Monday, February 11, 2013

The Importance of Collectors and Patrons on Legacy

I implore you to collect and patronize the arts.  Not just because your financial support is so very needed but because it is the collectors and patrons who help shape the face of the future.  So many artworks and artists are lost to time.  A lot of art ends up in estate & garage sales, thrift stores, antique malls and flea markets, destroyed, dumpstered, or reappropriated by other artists for raw materials.  It is those works that are collected and preserved that go on to become part of art history later.  We have been fortunate to recover some more neglected and forgotten history later on, but just imagine if more of it had been better preserved and celebrated before it was lost and later rediscovered?  The entire face of art history and even the current state of the arts and its influences could be dramatically different.

And it's not just the permanent collections of major institutions that play an important role in this.  Private patronage is important.  Many prestigious permanent collections in institutions have been borne from remarkable private collections, and every one of those private collections started somewhere, with some first acquisition...  So don't belittle yourself for not being able to establish a world-renowned museum or fund a major exhibition but recognize that your patronage & support has value at whatever level you can offer and that everyone starts someplace.  Follow your own path, plant the seed, foster it and let it bloom.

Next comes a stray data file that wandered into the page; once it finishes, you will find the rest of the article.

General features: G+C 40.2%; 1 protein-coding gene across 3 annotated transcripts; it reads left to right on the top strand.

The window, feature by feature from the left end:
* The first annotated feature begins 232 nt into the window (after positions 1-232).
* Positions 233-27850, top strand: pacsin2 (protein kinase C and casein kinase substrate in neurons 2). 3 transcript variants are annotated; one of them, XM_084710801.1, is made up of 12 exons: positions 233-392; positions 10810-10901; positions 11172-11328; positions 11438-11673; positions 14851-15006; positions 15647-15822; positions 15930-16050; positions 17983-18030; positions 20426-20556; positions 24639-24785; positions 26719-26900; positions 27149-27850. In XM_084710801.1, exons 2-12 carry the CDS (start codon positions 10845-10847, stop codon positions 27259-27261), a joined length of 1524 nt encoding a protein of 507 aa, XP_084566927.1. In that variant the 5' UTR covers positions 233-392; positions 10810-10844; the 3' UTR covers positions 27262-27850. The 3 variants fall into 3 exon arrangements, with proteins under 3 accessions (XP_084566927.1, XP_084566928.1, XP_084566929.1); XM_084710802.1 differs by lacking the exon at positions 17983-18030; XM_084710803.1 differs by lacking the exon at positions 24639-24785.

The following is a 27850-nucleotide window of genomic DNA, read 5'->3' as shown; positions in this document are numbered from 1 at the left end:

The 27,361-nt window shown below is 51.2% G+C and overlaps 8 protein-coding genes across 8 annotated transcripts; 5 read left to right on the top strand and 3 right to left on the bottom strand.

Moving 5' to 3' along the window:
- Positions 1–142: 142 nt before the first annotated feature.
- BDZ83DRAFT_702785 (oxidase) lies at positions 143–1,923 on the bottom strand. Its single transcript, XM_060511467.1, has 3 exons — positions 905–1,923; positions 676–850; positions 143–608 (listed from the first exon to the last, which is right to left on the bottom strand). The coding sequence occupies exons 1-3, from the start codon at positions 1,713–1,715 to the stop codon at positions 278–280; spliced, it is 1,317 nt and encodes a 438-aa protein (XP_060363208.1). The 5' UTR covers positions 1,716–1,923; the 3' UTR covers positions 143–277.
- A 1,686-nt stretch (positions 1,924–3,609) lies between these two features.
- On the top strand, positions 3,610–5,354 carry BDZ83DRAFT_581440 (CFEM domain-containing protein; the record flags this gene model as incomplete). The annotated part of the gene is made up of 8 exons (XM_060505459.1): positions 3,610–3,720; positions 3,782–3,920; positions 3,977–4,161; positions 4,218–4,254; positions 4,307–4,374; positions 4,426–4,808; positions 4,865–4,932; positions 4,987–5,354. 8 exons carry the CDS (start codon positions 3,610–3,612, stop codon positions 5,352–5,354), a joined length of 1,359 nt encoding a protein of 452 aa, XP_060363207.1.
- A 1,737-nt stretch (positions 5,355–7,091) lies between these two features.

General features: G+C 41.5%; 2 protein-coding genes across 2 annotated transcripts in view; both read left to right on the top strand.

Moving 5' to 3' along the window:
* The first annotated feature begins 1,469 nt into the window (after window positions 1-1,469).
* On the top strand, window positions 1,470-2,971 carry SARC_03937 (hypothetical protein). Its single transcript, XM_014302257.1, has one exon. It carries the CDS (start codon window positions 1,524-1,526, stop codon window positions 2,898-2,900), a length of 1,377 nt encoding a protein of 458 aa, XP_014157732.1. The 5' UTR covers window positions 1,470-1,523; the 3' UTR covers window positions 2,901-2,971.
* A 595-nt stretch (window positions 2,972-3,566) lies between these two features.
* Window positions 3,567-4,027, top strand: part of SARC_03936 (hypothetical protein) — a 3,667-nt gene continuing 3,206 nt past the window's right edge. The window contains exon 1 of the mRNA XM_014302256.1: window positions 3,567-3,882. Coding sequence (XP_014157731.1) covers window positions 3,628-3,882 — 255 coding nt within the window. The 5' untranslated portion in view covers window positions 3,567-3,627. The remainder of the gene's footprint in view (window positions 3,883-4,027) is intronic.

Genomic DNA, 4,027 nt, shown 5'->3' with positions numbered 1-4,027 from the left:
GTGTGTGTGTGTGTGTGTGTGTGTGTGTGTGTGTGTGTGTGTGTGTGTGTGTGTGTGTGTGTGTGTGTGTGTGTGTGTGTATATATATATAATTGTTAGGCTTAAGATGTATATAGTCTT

In Trends: Young Female Collectors Buy, Support Women's Art in the recent Women's Caucus for Art Artlines newsletter, Jaimianne Amicucci wrote of the importance of young, female collectors shaping art trends, noting that "With the influence of women collectors, it is only natural to see an increase in women's art becoming more of a demand."  Let's face it, money speaks.  Collectors and patrons hold a lot of influence over what is created, celebrated and shown at all because they are buying, and galleries and artists are often moved out of business savvy and necessity to pursue what is selling versus what is not.  So, if you want to see a movement fostered and to help promote certain kinds of work, your pocketbook has power!  Buy art and help to fund & promote institutions that help to foster that discourse.  As Amicucci goes on to state, "We can only hope it continues to diversify the spectrum of collectors to reflect a multifaceted art market in the future."

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